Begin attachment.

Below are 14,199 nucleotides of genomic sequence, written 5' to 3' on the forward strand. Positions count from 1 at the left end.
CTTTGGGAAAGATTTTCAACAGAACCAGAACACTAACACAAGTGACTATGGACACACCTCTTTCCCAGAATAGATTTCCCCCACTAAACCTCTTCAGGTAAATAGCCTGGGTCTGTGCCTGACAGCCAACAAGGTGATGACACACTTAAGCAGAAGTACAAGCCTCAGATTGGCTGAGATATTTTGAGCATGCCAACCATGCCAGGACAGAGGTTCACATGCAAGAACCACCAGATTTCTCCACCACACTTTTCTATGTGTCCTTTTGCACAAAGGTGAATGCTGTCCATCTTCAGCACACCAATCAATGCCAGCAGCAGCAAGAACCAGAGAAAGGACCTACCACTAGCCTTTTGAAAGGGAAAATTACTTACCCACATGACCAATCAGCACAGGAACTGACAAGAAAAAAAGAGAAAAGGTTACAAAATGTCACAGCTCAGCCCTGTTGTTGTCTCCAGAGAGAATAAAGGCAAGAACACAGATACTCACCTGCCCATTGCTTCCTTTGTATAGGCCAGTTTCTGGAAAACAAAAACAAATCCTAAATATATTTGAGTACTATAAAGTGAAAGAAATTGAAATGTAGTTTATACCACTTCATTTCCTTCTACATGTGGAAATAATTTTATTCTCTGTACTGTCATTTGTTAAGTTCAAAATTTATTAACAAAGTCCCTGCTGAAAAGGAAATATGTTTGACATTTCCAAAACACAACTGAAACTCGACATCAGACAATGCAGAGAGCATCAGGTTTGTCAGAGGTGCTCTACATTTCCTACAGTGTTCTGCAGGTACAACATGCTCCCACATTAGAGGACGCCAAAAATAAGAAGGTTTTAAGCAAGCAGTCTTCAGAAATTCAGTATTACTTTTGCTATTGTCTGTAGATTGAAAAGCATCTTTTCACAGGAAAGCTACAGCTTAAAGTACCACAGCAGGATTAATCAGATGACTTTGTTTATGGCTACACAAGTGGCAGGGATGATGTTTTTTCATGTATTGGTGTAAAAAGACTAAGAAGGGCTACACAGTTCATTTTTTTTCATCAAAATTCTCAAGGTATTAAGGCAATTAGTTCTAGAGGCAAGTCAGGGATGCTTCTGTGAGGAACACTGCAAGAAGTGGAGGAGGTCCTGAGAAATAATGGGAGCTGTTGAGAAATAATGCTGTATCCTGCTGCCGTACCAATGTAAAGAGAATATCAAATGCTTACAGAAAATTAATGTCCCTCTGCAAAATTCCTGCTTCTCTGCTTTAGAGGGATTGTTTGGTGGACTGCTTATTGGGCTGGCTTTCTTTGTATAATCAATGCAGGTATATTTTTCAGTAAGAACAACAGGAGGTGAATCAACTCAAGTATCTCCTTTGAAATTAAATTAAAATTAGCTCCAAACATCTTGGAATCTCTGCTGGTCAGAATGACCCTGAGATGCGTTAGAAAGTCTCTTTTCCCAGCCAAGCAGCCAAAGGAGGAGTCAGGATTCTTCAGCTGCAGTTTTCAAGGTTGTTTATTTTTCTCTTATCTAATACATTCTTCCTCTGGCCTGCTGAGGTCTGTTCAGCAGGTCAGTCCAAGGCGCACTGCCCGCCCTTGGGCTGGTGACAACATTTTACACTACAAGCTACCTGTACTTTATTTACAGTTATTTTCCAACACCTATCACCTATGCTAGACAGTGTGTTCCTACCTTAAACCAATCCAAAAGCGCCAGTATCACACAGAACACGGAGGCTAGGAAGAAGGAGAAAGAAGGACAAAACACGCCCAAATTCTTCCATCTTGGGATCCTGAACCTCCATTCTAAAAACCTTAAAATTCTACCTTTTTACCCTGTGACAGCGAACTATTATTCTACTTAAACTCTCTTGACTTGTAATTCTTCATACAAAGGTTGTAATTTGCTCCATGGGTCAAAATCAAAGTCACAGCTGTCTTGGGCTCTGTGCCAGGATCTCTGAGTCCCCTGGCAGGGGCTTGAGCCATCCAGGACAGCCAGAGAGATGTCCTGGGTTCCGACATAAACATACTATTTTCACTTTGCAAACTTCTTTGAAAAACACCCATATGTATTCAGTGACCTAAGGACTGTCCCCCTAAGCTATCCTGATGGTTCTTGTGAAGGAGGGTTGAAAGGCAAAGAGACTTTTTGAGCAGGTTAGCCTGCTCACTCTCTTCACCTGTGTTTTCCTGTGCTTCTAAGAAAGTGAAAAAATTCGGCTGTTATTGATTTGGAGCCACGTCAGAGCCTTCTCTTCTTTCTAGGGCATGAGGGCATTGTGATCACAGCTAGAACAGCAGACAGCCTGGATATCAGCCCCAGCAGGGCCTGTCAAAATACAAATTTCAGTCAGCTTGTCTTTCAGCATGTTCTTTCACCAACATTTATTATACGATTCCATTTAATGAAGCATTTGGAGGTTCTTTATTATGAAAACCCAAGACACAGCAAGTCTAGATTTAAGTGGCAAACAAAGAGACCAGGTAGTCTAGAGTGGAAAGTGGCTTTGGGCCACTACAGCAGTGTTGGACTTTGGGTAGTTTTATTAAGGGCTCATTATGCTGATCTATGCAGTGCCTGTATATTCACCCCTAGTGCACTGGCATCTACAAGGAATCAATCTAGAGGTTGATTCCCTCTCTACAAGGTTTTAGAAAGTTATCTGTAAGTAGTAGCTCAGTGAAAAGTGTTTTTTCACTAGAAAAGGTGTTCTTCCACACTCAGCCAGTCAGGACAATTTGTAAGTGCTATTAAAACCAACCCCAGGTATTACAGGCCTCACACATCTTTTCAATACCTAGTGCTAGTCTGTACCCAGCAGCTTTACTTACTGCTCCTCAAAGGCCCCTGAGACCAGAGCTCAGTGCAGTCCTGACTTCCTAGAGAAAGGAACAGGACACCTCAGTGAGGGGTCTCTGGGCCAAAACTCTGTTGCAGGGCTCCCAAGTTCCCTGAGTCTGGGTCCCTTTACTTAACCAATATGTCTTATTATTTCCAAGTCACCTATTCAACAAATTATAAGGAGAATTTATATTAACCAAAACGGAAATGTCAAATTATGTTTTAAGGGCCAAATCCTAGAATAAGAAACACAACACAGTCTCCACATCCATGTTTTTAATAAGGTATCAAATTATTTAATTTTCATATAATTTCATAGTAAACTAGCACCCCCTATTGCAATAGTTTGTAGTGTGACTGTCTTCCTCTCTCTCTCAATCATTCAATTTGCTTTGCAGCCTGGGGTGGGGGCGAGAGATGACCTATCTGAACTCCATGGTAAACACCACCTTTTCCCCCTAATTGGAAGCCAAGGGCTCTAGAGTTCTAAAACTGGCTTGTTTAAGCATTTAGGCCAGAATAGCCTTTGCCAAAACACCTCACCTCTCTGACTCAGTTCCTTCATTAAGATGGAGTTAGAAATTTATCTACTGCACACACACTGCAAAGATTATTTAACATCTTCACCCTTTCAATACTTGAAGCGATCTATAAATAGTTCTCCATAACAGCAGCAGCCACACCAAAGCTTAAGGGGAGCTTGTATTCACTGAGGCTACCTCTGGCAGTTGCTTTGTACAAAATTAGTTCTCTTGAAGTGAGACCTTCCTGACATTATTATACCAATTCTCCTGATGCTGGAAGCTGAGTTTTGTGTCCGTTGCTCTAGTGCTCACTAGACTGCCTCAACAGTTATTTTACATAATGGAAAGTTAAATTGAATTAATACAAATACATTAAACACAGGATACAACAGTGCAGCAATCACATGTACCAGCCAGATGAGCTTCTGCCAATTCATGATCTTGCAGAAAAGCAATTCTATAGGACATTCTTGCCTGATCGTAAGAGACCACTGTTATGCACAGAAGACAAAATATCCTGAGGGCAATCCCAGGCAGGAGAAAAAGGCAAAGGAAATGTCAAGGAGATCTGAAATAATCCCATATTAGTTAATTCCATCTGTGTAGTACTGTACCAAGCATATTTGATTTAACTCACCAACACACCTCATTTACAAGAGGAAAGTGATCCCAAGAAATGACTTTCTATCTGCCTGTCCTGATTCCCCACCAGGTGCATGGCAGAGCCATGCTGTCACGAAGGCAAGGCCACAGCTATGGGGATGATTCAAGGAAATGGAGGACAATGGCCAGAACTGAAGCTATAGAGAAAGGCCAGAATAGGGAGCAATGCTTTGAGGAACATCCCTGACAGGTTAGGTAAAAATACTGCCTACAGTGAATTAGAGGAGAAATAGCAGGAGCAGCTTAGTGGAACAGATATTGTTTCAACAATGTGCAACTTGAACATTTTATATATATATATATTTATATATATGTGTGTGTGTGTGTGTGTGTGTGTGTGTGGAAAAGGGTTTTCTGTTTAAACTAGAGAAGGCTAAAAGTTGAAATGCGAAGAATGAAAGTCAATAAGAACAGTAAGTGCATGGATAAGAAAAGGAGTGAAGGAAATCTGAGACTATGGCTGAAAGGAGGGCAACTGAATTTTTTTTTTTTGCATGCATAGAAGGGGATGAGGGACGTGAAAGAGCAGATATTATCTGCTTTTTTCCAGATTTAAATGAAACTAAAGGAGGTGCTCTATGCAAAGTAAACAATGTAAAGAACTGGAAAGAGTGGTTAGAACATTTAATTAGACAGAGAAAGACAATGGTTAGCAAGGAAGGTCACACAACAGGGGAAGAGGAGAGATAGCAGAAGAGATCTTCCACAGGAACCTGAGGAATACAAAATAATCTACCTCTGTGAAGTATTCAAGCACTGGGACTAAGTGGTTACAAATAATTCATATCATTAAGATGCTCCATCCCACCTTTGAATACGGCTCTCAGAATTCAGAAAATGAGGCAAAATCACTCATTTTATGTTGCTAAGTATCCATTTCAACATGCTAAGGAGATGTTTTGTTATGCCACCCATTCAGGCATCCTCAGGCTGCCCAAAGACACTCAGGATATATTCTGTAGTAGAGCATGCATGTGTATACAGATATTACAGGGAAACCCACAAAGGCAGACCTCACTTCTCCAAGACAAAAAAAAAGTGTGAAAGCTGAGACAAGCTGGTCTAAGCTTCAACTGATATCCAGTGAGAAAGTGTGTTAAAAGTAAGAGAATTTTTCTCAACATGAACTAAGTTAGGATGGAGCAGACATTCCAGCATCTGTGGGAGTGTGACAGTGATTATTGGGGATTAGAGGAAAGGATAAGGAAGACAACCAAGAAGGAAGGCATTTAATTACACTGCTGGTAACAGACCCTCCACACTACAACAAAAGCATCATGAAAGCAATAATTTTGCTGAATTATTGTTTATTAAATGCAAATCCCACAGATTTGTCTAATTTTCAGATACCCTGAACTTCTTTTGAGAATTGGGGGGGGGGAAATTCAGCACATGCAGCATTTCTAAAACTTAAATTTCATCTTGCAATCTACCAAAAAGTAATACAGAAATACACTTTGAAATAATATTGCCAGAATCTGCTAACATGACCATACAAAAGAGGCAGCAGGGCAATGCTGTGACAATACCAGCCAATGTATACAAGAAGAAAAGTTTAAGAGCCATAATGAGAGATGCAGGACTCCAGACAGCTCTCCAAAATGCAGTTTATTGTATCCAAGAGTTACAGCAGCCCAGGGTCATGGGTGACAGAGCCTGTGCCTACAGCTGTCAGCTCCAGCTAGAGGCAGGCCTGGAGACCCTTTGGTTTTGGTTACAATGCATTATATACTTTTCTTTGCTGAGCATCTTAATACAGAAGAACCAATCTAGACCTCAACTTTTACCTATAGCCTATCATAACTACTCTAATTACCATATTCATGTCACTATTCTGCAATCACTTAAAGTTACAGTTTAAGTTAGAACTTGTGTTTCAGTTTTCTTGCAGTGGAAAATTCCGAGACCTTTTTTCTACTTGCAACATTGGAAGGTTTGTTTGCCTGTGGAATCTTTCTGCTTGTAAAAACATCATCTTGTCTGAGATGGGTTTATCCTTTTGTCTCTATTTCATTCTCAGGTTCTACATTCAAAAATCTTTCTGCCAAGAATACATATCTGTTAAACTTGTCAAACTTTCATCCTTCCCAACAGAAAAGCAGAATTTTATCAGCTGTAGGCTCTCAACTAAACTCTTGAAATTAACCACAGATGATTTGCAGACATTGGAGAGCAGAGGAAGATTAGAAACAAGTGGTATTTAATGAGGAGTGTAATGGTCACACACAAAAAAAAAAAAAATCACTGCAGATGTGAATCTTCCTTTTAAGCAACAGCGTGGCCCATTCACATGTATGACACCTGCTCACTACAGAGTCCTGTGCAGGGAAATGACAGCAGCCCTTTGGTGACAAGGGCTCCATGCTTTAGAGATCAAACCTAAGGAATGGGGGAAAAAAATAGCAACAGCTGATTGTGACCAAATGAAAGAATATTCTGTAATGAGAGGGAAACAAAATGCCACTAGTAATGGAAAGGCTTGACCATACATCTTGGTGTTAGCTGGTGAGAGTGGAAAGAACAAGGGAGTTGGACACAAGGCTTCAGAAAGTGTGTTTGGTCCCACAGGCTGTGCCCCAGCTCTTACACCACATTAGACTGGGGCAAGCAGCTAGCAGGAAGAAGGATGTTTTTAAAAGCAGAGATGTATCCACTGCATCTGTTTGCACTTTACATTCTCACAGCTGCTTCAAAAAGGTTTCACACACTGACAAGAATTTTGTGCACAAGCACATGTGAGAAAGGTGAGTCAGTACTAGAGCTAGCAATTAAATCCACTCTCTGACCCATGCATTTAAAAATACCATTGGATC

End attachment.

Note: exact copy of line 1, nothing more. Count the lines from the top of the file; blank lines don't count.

Below are 14,199 nucleotides of genomic sequence, written 5' to 3' on the forward strand. Positions count from 1 at the left end.